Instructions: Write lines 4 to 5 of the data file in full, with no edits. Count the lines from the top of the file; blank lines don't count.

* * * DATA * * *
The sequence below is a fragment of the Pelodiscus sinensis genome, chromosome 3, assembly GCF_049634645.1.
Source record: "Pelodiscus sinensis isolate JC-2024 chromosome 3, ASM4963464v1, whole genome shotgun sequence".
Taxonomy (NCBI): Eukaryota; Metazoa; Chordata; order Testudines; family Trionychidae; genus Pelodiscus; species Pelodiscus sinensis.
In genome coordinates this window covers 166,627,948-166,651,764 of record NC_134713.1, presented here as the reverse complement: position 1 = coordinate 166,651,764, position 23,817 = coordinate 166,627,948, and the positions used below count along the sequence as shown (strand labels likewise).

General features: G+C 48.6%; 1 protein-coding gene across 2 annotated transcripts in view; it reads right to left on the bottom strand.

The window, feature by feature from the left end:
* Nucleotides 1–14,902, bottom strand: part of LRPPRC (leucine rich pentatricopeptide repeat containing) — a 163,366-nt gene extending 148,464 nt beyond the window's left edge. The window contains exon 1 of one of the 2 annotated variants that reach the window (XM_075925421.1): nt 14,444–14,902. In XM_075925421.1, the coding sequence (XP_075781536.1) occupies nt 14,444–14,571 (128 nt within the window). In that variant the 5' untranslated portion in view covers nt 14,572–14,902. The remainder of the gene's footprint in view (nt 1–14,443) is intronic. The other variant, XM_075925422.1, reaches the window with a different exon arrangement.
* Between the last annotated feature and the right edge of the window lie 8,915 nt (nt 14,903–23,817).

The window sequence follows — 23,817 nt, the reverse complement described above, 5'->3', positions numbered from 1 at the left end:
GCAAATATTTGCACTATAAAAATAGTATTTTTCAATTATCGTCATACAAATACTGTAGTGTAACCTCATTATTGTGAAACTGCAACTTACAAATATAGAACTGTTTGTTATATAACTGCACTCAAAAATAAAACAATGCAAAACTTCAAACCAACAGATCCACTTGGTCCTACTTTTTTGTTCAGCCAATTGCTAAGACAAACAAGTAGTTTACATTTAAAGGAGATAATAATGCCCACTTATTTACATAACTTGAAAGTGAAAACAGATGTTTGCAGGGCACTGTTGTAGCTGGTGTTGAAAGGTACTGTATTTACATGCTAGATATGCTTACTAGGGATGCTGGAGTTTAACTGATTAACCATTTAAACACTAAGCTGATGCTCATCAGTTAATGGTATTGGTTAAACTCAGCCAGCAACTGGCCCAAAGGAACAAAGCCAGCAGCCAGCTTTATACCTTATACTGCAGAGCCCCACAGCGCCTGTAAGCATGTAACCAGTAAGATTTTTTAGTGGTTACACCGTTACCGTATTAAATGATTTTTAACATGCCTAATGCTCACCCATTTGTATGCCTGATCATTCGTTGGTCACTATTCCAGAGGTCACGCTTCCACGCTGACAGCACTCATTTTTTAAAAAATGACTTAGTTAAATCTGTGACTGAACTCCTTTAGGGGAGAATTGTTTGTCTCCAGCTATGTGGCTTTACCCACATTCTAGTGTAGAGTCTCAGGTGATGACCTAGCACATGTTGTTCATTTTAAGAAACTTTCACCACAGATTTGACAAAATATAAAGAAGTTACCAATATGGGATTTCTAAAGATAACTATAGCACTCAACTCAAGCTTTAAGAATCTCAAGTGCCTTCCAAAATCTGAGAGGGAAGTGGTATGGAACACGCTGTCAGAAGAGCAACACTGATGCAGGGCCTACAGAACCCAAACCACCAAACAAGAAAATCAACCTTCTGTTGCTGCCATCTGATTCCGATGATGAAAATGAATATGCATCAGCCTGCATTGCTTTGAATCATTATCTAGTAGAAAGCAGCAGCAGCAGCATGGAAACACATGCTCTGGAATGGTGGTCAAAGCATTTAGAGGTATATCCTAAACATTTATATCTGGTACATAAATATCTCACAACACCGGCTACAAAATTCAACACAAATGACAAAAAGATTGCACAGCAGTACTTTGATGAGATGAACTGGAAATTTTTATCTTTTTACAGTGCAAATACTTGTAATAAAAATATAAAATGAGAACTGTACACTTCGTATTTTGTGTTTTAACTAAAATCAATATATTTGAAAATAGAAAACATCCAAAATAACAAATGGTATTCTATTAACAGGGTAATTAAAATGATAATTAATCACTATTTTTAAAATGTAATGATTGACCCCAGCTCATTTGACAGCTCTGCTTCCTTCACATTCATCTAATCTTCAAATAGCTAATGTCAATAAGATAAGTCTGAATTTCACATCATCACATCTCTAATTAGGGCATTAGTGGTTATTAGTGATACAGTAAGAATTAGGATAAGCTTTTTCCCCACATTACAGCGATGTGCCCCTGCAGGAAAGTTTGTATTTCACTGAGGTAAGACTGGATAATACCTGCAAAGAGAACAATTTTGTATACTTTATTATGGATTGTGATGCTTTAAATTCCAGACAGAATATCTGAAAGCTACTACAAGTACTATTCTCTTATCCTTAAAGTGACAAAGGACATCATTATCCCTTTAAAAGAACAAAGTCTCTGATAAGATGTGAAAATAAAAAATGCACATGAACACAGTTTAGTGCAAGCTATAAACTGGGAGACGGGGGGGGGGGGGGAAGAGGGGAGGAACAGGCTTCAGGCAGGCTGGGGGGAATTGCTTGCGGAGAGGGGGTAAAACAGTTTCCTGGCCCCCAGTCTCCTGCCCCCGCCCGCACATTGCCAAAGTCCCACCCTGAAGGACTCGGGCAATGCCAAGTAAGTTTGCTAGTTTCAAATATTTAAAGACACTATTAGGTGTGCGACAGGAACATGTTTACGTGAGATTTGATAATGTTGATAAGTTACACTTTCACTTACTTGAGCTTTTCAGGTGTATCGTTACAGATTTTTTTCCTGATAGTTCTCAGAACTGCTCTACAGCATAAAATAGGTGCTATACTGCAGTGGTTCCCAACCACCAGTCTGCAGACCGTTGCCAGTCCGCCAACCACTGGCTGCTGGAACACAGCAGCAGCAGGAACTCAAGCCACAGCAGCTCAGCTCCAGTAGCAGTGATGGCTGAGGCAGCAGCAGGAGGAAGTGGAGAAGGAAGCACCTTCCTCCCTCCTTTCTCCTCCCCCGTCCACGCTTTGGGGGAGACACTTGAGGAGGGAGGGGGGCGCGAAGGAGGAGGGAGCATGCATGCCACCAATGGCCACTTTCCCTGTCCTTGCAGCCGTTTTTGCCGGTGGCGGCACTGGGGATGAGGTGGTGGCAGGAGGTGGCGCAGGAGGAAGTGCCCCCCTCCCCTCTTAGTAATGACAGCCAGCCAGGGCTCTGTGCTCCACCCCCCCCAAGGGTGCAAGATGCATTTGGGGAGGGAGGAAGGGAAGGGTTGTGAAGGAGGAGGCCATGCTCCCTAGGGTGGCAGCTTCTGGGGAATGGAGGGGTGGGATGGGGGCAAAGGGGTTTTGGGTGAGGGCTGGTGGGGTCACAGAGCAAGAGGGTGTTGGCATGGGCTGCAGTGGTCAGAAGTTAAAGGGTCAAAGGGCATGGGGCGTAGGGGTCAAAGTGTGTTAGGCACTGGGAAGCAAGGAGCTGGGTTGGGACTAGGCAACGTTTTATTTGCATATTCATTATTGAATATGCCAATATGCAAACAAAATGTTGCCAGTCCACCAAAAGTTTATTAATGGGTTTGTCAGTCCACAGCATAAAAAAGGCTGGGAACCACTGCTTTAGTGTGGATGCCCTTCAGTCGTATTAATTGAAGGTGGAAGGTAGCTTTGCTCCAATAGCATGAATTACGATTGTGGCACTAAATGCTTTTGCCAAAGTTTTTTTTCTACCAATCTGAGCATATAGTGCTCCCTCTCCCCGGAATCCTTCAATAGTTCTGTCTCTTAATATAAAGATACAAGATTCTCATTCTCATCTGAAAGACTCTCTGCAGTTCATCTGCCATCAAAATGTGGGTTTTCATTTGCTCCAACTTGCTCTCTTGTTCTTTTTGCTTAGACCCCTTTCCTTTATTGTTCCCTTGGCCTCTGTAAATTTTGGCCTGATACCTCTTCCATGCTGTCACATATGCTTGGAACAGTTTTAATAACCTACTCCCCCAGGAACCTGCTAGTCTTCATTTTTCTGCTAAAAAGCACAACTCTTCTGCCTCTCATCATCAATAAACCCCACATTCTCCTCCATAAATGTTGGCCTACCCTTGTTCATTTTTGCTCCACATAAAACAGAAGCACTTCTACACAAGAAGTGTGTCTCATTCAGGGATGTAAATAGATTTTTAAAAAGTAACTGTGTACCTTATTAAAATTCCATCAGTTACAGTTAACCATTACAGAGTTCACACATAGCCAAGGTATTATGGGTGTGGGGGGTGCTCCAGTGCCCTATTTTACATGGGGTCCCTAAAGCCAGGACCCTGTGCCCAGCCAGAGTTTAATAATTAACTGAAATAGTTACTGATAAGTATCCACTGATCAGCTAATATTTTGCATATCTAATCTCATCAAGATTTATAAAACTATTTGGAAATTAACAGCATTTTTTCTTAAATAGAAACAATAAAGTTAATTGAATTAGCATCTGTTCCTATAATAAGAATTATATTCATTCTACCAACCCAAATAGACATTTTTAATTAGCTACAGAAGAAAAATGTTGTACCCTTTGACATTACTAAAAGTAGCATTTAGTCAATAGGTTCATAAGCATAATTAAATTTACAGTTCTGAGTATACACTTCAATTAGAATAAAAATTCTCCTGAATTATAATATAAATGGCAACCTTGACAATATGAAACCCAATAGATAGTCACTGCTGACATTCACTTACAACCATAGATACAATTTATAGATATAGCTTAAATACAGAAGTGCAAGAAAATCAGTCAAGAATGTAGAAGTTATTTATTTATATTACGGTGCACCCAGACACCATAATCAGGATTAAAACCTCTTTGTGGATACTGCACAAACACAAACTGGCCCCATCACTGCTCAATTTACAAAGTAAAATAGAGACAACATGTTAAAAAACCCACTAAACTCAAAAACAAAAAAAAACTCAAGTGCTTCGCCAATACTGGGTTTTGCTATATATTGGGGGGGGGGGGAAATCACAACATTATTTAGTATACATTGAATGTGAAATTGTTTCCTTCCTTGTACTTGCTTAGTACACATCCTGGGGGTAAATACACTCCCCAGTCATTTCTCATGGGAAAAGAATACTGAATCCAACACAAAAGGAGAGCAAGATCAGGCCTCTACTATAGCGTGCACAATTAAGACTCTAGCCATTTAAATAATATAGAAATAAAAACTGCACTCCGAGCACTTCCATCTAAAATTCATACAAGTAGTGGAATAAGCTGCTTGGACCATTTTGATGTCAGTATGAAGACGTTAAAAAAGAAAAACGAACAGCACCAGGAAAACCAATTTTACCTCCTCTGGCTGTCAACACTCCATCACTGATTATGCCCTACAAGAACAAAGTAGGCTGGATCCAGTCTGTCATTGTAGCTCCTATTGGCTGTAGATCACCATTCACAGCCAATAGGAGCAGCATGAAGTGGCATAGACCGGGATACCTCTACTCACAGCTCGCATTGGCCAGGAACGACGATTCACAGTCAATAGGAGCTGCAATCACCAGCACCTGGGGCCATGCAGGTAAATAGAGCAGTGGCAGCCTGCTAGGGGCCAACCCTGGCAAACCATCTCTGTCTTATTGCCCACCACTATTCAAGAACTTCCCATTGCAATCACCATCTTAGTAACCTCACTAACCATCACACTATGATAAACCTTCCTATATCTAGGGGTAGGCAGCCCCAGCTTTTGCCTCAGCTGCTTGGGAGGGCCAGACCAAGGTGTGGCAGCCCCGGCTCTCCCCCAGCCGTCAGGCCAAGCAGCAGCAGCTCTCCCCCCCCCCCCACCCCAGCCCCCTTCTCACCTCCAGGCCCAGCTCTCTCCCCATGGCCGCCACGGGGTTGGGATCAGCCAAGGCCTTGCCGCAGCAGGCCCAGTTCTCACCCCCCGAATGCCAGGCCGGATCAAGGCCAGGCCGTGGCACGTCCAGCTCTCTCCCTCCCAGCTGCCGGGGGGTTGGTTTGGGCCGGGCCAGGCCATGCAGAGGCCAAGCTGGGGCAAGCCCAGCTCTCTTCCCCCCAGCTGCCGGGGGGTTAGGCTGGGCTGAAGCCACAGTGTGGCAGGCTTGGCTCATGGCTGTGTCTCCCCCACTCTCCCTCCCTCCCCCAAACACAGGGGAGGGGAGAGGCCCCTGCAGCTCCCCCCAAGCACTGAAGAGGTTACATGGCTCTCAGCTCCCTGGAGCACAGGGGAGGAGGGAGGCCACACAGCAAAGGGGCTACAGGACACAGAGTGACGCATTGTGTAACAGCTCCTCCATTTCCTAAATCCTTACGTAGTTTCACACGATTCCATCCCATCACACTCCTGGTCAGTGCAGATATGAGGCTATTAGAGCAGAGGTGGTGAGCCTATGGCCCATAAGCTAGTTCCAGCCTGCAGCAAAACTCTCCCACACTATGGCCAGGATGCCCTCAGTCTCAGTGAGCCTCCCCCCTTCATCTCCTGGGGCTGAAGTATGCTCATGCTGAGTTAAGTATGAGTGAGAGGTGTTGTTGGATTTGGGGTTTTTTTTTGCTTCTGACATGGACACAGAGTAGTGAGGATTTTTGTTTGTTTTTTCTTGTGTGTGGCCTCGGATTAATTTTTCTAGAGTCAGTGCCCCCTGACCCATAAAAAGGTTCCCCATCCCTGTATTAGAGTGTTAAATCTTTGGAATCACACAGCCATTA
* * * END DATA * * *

In genome coordinates this window covers 166,627,948-166,651,764 of record NC_134713.1, presented here as the reverse complement: position 1 = coordinate 166,651,764, position 23,817 = coordinate 166,627,948, and the positions used below count along the sequence as shown (strand labels likewise).

General features: G+C 48.6%; 1 protein-coding gene across 2 annotated transcripts in view; it reads right to left on the bottom strand.